Seize the power: Half a million more families protect their finances from serious illness

Half a million more families across the UK have acted to protect their financial affairs from unexpected illness or serious injury by instructing a Lasting Power of Attorney (LPA), according to new data released today.

The research, uncovered by law firm Moore Barlow under a Freedom of Information request to the Ministry of Justice, revealed that there were 540,493 LPAs registered between January and June this year – a 26% increase on the 436,930 set up in the first six months of 2021. 

An LPA is a legal document that allows family members or close friends to make key financial and medical decisions on your behalf if you lose the mental capacity as a result of illness or injury.

Despite the rise, research from the law firm also revealed that more than seven in ten Brits (72%) don’t have an LPA in place, putting the management of their finances and their health and welfare at risk should anything happen to them.

Most people assume they can manage their loved one’s finances in an emergency, but this isn’t the case.

Alexandra Milton, partner in the private client team at Moore Barlow, says the firm has seen a significant increase in families looking to secure their personal affairs in the event of a serious accident or illness.

“People have become more conscious of ensuring their personal affairs are in order should anything happen to them since the pandemic and the heightened awareness around dementia and other life-changing illnesses.

“While it’s encouraging to see more people take action and register an LPA, there are still large swathes of the population who are putting the management of their affairs at risk. Nobody likes to think about suddenly falling ill but if you should lose capacity, no one, not even your husband, wife or a close relative, has any authority to act on your behalf unless appointed under a power of attorney.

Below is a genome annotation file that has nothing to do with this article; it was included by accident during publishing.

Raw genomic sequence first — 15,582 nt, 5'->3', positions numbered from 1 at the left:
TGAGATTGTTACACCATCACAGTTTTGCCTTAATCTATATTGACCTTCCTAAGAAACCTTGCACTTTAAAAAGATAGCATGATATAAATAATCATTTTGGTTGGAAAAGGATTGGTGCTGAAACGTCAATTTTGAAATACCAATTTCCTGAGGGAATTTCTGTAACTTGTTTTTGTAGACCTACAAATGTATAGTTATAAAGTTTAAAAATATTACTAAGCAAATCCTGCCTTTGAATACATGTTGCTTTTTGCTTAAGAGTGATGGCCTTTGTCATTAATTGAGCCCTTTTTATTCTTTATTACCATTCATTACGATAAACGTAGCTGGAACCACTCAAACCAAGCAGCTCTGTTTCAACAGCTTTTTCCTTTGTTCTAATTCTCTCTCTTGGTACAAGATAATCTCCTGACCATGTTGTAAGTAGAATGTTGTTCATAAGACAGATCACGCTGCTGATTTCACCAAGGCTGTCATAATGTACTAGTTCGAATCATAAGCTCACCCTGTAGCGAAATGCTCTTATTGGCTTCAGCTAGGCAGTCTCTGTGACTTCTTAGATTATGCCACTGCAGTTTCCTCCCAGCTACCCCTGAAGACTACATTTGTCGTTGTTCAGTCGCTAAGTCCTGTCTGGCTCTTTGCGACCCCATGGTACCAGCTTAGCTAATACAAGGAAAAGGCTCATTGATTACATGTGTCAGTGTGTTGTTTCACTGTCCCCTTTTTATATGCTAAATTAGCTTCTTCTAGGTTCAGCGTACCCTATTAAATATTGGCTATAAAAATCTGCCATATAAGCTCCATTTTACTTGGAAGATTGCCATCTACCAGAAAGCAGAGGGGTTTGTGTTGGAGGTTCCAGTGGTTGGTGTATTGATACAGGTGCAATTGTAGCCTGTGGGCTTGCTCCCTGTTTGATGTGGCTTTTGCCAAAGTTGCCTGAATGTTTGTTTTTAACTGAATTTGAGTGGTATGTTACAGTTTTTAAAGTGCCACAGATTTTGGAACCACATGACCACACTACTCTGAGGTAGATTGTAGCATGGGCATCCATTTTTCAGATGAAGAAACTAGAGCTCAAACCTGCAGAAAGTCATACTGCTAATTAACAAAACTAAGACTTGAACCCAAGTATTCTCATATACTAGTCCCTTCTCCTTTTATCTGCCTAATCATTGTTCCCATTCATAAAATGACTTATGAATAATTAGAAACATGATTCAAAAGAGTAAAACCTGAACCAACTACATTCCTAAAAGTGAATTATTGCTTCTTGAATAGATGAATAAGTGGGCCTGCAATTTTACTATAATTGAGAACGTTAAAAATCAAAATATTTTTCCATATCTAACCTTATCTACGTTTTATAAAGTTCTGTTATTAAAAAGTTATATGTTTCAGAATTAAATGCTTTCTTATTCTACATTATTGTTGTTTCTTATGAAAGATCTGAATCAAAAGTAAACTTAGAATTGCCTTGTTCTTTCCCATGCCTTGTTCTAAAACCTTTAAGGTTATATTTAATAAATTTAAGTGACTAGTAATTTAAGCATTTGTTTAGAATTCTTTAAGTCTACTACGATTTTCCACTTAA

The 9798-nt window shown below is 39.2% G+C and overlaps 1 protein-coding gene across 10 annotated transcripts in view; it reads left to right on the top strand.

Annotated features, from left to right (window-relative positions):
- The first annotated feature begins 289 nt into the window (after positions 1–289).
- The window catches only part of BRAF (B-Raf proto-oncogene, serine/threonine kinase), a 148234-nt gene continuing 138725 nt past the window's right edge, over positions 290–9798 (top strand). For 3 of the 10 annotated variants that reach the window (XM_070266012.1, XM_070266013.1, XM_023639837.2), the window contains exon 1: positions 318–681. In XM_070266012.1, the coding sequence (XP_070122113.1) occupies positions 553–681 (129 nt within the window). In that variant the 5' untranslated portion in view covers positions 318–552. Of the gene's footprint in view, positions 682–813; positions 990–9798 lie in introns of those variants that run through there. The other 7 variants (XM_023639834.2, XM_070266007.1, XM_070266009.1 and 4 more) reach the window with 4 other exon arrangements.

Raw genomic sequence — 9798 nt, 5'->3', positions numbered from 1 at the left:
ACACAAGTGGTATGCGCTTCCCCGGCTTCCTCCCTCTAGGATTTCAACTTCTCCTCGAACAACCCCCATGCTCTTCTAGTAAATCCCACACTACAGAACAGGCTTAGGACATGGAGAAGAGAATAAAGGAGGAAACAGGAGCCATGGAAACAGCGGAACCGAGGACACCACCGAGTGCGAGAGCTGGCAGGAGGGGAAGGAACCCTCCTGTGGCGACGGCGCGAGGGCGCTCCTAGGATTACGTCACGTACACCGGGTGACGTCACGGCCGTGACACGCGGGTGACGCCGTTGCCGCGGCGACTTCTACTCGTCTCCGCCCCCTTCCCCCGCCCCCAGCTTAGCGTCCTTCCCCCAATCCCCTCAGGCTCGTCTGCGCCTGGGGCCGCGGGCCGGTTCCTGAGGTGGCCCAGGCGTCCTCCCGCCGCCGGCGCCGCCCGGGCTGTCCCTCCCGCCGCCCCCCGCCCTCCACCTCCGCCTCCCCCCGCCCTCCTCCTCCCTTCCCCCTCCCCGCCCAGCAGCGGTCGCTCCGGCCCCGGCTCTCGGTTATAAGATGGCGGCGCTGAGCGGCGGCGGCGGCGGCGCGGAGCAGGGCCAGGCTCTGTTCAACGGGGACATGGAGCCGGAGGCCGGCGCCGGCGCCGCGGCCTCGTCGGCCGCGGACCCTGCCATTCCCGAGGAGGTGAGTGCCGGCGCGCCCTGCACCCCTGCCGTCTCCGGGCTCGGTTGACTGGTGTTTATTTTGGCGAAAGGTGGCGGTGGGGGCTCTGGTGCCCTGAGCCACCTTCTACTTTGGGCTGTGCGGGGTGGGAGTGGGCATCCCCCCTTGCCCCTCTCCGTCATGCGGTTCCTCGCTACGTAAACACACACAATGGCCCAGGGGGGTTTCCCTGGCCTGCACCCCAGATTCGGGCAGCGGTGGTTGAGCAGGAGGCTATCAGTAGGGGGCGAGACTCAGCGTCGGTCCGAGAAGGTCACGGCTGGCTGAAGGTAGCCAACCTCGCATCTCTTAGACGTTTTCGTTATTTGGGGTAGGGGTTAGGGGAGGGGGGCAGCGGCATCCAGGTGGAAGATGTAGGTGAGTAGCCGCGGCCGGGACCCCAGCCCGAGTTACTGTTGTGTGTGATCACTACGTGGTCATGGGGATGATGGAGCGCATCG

“Failure to execute a Lasting Power of Attorney could lead to your loved ones having to apply to the Court to seek authority to manage your affairs. This is a time consuming and expensive process and one which should not be relied upon.

“LPAs can only be used once they’re registered with the Office of the Public Guardian. Current delays within the courts are impacting the length of time it is taking applications to be processed, with some clients waiting up to a year.  It is difficult to watch families who are struggling with the emotional side of seeing their loved one in a health crisis never mind navigating the minefield of the Court of Protection to seek authority to manage their loved one’s finances, which would ordinarily have been covered by having an LPA in place.”

There are two types of LPAs to deal with financial and property affairs, and health and welfare decisions. The legal document must be registered with the Office of the Public Guardian.

About the research

A nationally representative sample of 2,000 UK adults were surveyed by market research firm Censuswide between 29th September and 10th October.